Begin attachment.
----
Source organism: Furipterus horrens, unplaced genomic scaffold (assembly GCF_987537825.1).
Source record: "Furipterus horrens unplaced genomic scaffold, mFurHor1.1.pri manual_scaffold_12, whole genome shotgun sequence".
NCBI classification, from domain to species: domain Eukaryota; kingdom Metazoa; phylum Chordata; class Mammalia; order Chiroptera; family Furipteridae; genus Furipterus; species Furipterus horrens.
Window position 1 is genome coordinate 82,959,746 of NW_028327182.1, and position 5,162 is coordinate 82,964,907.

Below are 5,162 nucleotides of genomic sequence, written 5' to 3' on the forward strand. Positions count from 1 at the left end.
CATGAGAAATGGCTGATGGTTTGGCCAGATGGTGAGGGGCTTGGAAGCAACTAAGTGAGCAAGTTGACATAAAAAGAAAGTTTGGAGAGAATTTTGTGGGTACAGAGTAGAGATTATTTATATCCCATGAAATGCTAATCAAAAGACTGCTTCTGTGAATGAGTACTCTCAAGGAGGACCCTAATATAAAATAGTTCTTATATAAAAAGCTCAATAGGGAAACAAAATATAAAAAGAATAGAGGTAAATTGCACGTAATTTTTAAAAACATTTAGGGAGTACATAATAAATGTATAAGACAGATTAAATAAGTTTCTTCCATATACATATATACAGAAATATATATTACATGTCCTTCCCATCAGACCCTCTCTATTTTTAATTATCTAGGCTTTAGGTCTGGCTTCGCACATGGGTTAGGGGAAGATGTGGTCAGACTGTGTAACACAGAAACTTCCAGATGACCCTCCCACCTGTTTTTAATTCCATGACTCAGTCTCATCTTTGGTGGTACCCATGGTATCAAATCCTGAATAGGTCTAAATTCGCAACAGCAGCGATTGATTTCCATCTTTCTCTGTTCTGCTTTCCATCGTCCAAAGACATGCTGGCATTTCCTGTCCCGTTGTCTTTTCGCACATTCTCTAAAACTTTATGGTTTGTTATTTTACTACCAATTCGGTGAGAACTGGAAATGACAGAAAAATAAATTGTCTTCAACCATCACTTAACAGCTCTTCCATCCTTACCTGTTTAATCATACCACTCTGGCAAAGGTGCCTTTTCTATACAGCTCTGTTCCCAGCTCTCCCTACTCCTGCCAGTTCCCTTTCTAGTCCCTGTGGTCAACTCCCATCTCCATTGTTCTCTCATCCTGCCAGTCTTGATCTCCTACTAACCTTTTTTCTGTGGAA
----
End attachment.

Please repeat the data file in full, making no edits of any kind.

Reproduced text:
Source organism: Furipterus horrens, unplaced genomic scaffold (assembly GCF_987537825.1).
Source record: "Furipterus horrens unplaced genomic scaffold, mFurHor1.1.pri manual_scaffold_12, whole genome shotgun sequence".
NCBI classification, from domain to species: domain Eukaryota; kingdom Metazoa; phylum Chordata; class Mammalia; order Chiroptera; family Furipteridae; genus Furipterus; species Furipterus horrens.
Window position 1 is genome coordinate 82,959,746 of NW_028327182.1, and position 5,162 is coordinate 82,964,907.

Below are 5,162 nucleotides of genomic sequence, written 5' to 3' on the forward strand. Positions count from 1 at the left end.
CATGAGAAATGGCTGATGGTTTGGCCAGATGGTGAGGGGCTTGGAAGCAACTAAGTGAGCAAGTTGACATAAAAAGAAAGTTTGGAGAGAATTTTGTGGGTACAGAGTAGAGATTATTTATATCCCATGAAATGCTAATCAAAAGACTGCTTCTGTGAATGAGTACTCTCAAGGAGGACCCTAATATAAAATAGTTCTTATATAAAAAGCTCAATAGGGAAACAAAATATAAAAAGAATAGAGGTAAATTGCACGTAATTTTTAAAAACATTTAGGGAGTACATAATAAATGTATAAGACAGATTAAATAAGTTTCTTCCATATACATATATACAGAAATATATATTACATGTCCTTCCCATCAGACCCTCTCTATTTTTAATTATCTAGGCTTTAGGTCTGGCTTCGCACATGGGTTAGGGGAAGATGTGGTCAGACTGTGTAACACAGAAACTTCCAGATGACCCTCCCACCTGTTTTTAATTCCATGACTCAGTCTCATCTTTGGTGGTACCCATGGTATCAAATCCTGAATAGGTCTAAATTCGCAACAGCAGCGATTGATTTCCATCTTTCTCTGTTCTGCTTTCCATCGTCCAAAGACATGCTGGCATTTCCTGTCCCGTTGTCTTTTCGCACATTCTCTAAAACTTTATGGTTTGTTATTTTACTACCAATTCGGTGAGAACTGGAAATGACAGAAAAATAAATTGTCTTCAACCATCACTTAACAGCTCTTCCATCCTTACCTGTTTAATCATACCACTCTGGCAAAGGTGCCTTTTCTATACAGCTCTGTTCCCAGCTCTCCCTACTCCTGCCAGTTCCCTTTCTAGTCCCTGTGGTCAACTCCCATCTCCATTGTTCTCTCATCCTGCCAGTCTTGATCTCCTACTAACCTTTTTTCTGTGGAA